I think it may happen with people who have lack of confidence, for example shy people. So in conversation they often add proper nouns (eg. names of persons or countries) to give "evidence" and weight of their sayings.
In fact, I am interested either such a phenomenon exists, not necessarily having a name for it.


-Do you like cheese?
-Yes, but not the types they have here, like the commercial Mozarrela. Now, if you were in a Mediterranean country, that's other story. Like in Spain or Italy. I remember the tasty cheeses from my trip in Sicilia.
-Hey, that place has a bad reputation...
-Ha, I felt like Michael Corleone

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    $\begingroup$ This is going to need a lot more clarification, Canada. $\endgroup$ – Chuck Sherrington Mar 16 '13 at 7:26
  • $\begingroup$ @ChuckSherrington Can you explain the use of "Canada" to a non-native speaker? $\endgroup$ – user1196 Mar 16 '13 at 13:36
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    $\begingroup$ @what I was just teasing by putting a country name in my statement to add weight :) It did need some clarification, and thanks for providing it. $\endgroup$ – Chuck Sherrington Mar 16 '13 at 16:56
  • $\begingroup$ I think this question is somewhat loaded. Can OP show that "shy people" name drop more than confident people? How do you know that you're net being selective in your memories of personal interactions? $\endgroup$ – Keegan Keplinger Mar 17 '13 at 13:45
  • $\begingroup$ @Xurtio For your first question, I said "it may happen", so it is up to the answerer to clarify it. My hypothesis might be wrong. I don't understand your second question-for example to whom are you referring by "your memories"? $\endgroup$ – Theta30 Mar 17 '13 at 16:19

The behavior to lend credibility or importance to one's statements is called "name dropping".

Name dropping is a typical ingratiation tactic. Other ingratiation tactics are: other-enhancement, opinion conformity, self-enhancement, self-depreciation, instrumental dependency, and a variety of situation specific behaviors. While ingratiating behavior is strongest towards superiors across all people, there are people who show more or less ingratiating behavior across all situations and relationships (Bohra & Pandey, 1984).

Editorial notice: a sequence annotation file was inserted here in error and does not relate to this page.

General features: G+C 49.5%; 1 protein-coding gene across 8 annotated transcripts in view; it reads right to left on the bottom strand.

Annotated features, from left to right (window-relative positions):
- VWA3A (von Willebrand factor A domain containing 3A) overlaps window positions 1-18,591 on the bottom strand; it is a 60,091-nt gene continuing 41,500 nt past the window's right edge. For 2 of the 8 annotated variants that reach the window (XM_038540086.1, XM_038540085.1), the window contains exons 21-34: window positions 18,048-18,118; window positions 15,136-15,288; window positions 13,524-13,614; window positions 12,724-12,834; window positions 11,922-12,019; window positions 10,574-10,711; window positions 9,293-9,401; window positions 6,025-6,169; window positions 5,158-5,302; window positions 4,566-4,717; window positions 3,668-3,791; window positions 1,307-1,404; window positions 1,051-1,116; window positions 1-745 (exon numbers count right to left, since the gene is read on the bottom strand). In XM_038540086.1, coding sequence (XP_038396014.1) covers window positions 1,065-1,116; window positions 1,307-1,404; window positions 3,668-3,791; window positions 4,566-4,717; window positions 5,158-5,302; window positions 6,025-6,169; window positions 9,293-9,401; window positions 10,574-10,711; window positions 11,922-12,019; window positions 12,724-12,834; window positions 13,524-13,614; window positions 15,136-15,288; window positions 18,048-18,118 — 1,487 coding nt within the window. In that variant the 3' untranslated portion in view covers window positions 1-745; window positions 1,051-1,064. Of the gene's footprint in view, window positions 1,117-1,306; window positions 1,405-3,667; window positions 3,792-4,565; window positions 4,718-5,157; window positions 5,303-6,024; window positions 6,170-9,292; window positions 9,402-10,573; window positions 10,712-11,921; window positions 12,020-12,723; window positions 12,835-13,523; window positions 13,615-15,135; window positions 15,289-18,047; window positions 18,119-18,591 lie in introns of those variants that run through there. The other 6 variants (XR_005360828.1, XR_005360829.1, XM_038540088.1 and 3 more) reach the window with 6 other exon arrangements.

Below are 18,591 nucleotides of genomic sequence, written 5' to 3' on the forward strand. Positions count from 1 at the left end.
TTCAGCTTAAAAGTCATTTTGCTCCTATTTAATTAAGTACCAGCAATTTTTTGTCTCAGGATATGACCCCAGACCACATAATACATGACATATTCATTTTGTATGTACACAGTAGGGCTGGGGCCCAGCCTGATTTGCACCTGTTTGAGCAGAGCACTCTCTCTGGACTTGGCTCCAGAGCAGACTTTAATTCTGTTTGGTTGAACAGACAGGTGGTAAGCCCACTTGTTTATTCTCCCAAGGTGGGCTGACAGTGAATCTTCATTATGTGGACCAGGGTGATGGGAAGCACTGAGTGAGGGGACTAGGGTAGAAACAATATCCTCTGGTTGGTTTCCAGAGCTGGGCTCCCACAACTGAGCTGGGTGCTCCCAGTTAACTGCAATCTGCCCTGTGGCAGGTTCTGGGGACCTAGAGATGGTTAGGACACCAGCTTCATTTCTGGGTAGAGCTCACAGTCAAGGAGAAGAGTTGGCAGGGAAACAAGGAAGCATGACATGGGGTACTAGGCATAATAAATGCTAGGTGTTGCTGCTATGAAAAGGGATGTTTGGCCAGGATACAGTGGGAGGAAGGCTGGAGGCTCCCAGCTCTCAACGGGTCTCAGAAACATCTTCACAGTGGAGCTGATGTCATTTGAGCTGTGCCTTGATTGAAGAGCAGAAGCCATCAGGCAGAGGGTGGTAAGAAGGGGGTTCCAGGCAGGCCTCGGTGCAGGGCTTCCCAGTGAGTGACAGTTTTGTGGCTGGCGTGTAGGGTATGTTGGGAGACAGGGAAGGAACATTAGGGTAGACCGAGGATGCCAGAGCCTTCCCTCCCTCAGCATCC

Besides this function of name dropping "to position oneself in a status hierarchy", where people "may claim connections to celebrities or other high-status people to raise their own status" and impress their listeners, "[n]ame display is also used to discover whether there is a common bond between new acquaintances. People who lived in the same city or attended the same school may go through long lists of names seeking common ground." (Donath & Boyd, 2004)

This function of "seeking common ground" can not only be achieved by dropping personal names of possible common acquaintances, but also by naming authors, movies or products that you enjoy: if your partner knows and likes Mozzarella or Michael Corleone, too, these common interests form a basis for a new friendship that would have otherwise been difficult to build.

In short: you have to be careful and porperly analyze the person and situation to understand the causes and aims of name dropping.


  • Bohra, K. A., & Pandey, J. (1984). Ingratiation toward strangers, friends, and bosses. Journal of Social Psychology, 122(2), 217-222. doi:10.1080/00224545.1984.9713483
  • Donath, J., & Boyd, D. (2004). Public Displays of Connection. BT Technology Journal, 22(4), 71-82. doi:10.1023/B:BTTJ.0000047585.06264.cc
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  • $\begingroup$ Also could be considered an appeal to authority. $\endgroup$ – Keegan Keplinger Mar 17 '13 at 3:28
  • $\begingroup$ @Xurtio Could you provide an example? $\endgroup$ – user1196 Mar 17 '13 at 6:42
  • $\begingroup$ @Xurtio "Also could be considered an appeal to authority" Definitely, in fact Wikipedia mentions that $\endgroup$ – Theta30 Mar 17 '13 at 16:23
  • $\begingroup$ @Theta30 Wikipedia provides neither an example nor a source. $\endgroup$ – user1196 Mar 18 '13 at 5:52

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